LIST OF REFERENCE NUMERALS
  • 100 magnetic resonance system
  • 104 magnet
  • 106 bore of magnet
  • 108 imaging zone
  • 109 region of interest
  • 110 magnetic field gradient coils
  • 112 magnetic field gradient coil power supply
  • 114 radio-frequency coil
  • 116 transceiver
  • 118 subject
  • 120 subject support
  • 122 tagging location
  • 122′ tagging location
  • 126 computer system
  • 128 hardware interface
  • 130 processor
  • 132 user interface
  • 134 computer storage
  • 136 computer memory
  • 140 tagging pulse sequence commands
  • 140′ tagging pulse sequence commands
  • 142 control pulse sequence commands
  • 142′ control pulse sequence commands
  • 144 tagged magnetic resonance data
  • 144′ tagged magnetic resonance data
  • 146 control magnetic resonance data
  • 146′ control magnetic resonance data
  • 148 tagged magnitude image
  • 150 control magnitude image
  • 152 arterial image
  • 154 arterial mask
  • 156 first phase image
  • 156′ first intermediate arterial phase contrast image
  • 158 second phase image
  • 158′ second intermediate arterial phase contrast image
  • 160 third phase image
  • 160′ third intermediate arterial phase contrast image
  • 162 selective phase contrast arterial image
  • 162′ selective phase contrast arterial image
  • 164 venous image
  • 166 composite image
  • 170 machine executable instructions
  • 200 magnetic resonance imaging system
  • 300 acquire tagged magnetic resonance data by controlling the magnetic resonance imaging system with the tagging pulse sequence commands
  • 302 acquire control magnetic resonance data by controlling the magnetic resonance imaging system with the control pulse sequence commands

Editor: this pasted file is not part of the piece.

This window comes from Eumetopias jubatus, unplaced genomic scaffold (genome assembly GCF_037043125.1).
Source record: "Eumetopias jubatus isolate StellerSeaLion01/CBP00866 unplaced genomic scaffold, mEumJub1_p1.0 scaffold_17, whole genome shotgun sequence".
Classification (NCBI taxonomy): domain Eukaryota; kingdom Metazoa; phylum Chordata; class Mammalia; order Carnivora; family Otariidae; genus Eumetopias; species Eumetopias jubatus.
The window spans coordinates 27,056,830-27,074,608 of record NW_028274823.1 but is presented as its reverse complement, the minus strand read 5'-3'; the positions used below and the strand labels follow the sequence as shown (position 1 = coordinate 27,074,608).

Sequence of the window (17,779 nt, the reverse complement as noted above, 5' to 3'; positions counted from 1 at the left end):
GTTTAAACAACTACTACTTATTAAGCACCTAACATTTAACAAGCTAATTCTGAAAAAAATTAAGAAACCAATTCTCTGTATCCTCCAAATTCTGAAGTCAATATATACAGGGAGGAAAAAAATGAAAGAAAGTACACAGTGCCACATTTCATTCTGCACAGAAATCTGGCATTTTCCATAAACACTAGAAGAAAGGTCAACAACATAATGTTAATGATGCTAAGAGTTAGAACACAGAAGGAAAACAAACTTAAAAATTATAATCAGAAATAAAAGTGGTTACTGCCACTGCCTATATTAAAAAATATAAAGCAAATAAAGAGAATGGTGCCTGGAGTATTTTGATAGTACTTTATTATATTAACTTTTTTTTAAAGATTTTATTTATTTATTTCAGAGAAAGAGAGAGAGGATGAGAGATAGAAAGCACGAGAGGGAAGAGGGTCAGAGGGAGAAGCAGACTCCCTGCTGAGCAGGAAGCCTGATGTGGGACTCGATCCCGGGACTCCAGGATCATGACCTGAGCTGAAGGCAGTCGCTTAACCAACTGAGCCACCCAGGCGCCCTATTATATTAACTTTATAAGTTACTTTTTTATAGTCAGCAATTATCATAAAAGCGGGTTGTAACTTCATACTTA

• 304 reconstruct a tagged magnitude image using the tagged magnetic resonance data
  • 306 reconstruct a control magnitude image using the control magnetic resonance data
  • 308 construct an arterial image by subtracting the tagged magnitude image from the control magnitude image
  • 310 construct an arterial mask using the arterial image by identifying arteries in the arterial image
  • 312 reconstruct a first phase image, a second phase image, and a third phase image using either the tagged magnetic resonance data and/or the control magnetic resonance data, wherein the first phase image is reconstructed using phase encoding in the first direction, wherein the second phase image is reconstructed using phase encoding in the second direction;
  • 314 construct a first intermediate arterial phase contrast image, a second intermediate arterial phase contrast image, and a third intermediate arterial phase contrast image by setting voxels of the first phase image, the second phase image, and the that are outside of the arterial mask to a predetermined background value
  • 316 calculate a selective phase contrast arterial image by adding the first intermediate arterial phase contrast image, the second intermediate arterial phase contrast image, the third intermediate arterial phase contrast image
  • 400 pulse repetition
  • 402 presaturation portion
  • 404 tagging inversion pulse portion
  • 406 phase contrast readout
  • 500 control inversion pulse portion
  • 600 selective phase contrast angiogram
  • 700 composite arterial mask
  • 900 selective phase contrast angiogram
  • 902 blood flow in right internal carotid artery
  • 904 blood flow in left internal carotid artery
  • 906 blood flow in posterior circulation
  • 1000 receive a tagged ASL magnitude image of a region of interest of a subject
  • 1002 receive a control ASL magnitude image of the region of interest of the subject
  • 1004 construct an arterial image by subtracting the tagged ASL magnitude image from the control ASL magnitude image
  • 1006 construct an arterial mask using the arterial image by identifying arteries in the arterial image
  • 1008 receive a phase contrast magnetic resonance image of at least a portion of the region of interest of the subject
  • 1010 construct a selective phase contrast arterial image at least partially by setting voxels of the phase contrast image within the at least a portion of the region of interest that are outside of the arterial mask to a predetermined background value
  • 1100 construct a venous image at least partially by setting voxels of the phase contrast image within the at least a portion of the region of interest that are within the arterial mask to a predetermined background value